JC: There’s always pressure you have in the beginning, but fortunately I had good partners on this trip. First of all, I worked with my producer on INTACTO, Enrique Lopez, who is also a screenwriter on the movie. The both of us, we are a team, and we work together pretty well. And from there, we got an amazing crew. The director of photography (Enrique Chediak) made me think “I’ve got my man.” Apart from the fact that he’s Latin, he has the rhythm and the touch of the people that I love, you know? He’s always trying to make something better. And I’m always playing with concepts and ideas in photography, because you’re creating visual imagery, but at the same time you’re trying to deliver an idea.
Apart from that we got support from Danny Boyle, and Danny helped me to get over that pressure. At the very beginning he was very clear about “Make your movie, forget my movie, we need fresh eyes, feel free to do whatever you want.” And when you hear that from the original creator, it’s fantastic. You feel free, and I think you start to lose the fear and the pressure about “My God, these expectations!” And you start to focus on your own stuff.
How involved was Danny Boyle, from start to finish? He hand-picked you after seeing INTACTO, right?
JC: Exactly, he saw INTACTO, and then he gave me the reins to write. So his support was important in that sense. Apart from that, he joined the second-unit shoot for three days, which for me was kind’ve an adventure. Because I showed him the storyboards and I wasn’t able to be with both units at the same time, so he said, “Give it to me, I’ll do it. I would love to help you.” And I said, “How are you going to direct SECOND unit?!” And he just said, “I want to help.” And he came for three days, and we enjoyed it a lot. He participated a lot in the jetty, the very end of the opening sequence. And in the interior of the house, there’s a specific scene that Danny shot. Our procedure was the same, we discussed it, I showed him all my storyboards, and then he shot it. And I told him feel free to shoot anything else. Sometimes he had time to, sometimes not. You know, the normal stuff when you’re making a movie.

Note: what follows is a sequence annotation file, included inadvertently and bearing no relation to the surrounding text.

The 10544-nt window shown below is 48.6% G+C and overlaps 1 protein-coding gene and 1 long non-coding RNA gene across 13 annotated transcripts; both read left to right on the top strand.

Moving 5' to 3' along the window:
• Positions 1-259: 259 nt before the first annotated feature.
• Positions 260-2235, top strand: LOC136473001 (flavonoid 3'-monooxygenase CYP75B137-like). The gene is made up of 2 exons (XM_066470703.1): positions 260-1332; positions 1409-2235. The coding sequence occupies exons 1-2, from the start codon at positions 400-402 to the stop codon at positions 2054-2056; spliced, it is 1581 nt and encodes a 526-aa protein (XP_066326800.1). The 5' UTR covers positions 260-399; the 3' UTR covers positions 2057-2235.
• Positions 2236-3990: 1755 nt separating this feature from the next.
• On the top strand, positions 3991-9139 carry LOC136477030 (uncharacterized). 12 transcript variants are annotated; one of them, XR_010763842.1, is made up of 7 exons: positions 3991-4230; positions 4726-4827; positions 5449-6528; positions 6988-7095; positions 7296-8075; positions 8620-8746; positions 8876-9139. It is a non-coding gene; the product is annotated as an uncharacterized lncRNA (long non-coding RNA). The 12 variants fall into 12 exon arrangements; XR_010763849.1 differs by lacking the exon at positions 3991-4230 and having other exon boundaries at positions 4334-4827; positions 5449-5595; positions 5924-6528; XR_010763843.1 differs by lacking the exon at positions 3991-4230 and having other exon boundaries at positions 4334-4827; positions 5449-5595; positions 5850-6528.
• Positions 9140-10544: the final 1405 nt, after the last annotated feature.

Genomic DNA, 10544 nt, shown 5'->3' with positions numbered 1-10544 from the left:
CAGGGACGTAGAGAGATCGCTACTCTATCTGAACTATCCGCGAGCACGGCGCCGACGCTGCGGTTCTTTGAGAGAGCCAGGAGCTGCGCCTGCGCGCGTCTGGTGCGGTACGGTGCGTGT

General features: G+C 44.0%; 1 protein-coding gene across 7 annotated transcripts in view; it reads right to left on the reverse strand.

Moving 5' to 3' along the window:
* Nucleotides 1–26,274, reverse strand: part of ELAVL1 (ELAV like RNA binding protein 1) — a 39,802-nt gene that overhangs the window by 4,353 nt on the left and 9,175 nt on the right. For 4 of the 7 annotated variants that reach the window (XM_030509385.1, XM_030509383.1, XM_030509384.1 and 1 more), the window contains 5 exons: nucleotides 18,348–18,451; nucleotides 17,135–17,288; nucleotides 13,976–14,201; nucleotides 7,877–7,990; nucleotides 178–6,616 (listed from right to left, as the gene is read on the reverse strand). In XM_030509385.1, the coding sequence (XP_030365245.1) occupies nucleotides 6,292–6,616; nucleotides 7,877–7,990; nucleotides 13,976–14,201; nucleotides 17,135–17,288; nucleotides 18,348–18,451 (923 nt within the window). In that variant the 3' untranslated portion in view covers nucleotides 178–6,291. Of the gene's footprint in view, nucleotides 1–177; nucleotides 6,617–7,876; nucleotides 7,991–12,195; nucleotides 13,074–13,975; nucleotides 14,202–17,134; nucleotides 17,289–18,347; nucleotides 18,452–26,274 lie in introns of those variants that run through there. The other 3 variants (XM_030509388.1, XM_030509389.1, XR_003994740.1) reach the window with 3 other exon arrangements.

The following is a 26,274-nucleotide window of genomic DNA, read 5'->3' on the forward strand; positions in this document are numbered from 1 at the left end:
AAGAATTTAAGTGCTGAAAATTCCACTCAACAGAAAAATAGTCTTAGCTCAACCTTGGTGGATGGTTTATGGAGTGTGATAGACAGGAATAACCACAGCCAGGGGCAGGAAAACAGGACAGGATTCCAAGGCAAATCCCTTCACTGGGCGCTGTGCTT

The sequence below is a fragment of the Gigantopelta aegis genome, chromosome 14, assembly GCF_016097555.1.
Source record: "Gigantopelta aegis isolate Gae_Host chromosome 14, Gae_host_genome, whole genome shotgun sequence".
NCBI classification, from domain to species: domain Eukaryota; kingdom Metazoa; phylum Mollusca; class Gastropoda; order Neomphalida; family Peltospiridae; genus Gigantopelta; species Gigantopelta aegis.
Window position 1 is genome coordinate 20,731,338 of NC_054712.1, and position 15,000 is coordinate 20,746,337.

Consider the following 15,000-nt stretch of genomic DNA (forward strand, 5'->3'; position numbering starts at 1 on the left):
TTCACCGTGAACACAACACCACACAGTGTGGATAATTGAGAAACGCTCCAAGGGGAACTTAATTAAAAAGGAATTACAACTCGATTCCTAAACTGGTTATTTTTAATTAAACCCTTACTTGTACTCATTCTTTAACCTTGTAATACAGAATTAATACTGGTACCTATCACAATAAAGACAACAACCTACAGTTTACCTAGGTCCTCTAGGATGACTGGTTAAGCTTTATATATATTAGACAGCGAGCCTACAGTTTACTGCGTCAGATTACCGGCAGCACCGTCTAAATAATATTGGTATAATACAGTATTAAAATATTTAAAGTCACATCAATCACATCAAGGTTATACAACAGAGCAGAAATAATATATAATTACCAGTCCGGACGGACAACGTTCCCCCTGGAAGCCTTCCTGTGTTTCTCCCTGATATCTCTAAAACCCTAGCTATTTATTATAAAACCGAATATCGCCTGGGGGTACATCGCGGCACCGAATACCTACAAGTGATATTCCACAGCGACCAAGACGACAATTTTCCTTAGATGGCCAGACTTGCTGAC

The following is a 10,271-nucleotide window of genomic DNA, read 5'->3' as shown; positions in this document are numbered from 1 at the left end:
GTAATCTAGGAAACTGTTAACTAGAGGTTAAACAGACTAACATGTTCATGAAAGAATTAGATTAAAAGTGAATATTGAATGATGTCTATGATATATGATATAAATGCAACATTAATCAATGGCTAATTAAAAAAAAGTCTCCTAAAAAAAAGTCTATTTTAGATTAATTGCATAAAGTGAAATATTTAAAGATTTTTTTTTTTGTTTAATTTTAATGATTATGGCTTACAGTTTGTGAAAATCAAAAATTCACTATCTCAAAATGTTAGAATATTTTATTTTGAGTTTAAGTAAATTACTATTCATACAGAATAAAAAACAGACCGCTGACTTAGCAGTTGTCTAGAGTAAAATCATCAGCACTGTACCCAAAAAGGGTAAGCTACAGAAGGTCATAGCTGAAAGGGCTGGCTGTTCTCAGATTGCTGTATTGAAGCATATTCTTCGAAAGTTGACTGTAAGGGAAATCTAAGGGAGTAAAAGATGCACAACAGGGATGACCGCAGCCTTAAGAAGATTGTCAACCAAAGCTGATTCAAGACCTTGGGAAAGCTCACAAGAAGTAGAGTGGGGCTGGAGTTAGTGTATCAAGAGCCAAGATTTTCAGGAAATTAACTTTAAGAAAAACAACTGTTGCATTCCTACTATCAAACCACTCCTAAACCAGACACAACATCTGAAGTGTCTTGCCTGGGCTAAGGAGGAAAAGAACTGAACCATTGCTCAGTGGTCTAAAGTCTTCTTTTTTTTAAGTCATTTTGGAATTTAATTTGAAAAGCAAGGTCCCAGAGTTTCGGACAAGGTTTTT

Did you grow up watching horror movies? Zombie movies, in particular?
JC: You know something, I think this movie is more of an “apocalyptic thriller” than a horror movie. And maybe I’m not a crazy fan of horror movies, but I enjoy them, obviously. I think THE EXORCIST is probably one of my favorite movies of all time. But on the other hand, I don’t think this is a zombie movie. I understand why people call them “zombies” because there are several connections between them, but this movie is about infection and disease, something that is living, it’s not related with death, like zombies. And it’s not fantasy, this movie is trying to create REAL terror, which is something that I think is fantastic when you’re dealing with this landscape. These apocalyptic visions.
There’s a melancholy tone, and such a sense of tragedy, about 28 WEEKS LATER, and yet you’re still trying to create an exciting horror movie. How do you strike the balance between creating a “thrill ride” and something that has real pathos and sadness about it?
JC: That was the challenge that I faced with the project. I wanted to create an exciting movie, obviously, but also something with a heart. With a human heart. That’s why in every single sequence, the human approach is so important, because I believe that when you’re dealing with that kind’ve stuff, you can make a really good ride - an emotional ride -which at the end of the day is the best thing to convey, the best thing to deliver to the audience.
A special thank you to Juan Carlos Fresnadillo for sitting down with me, and to Fox Atomic for arranging it.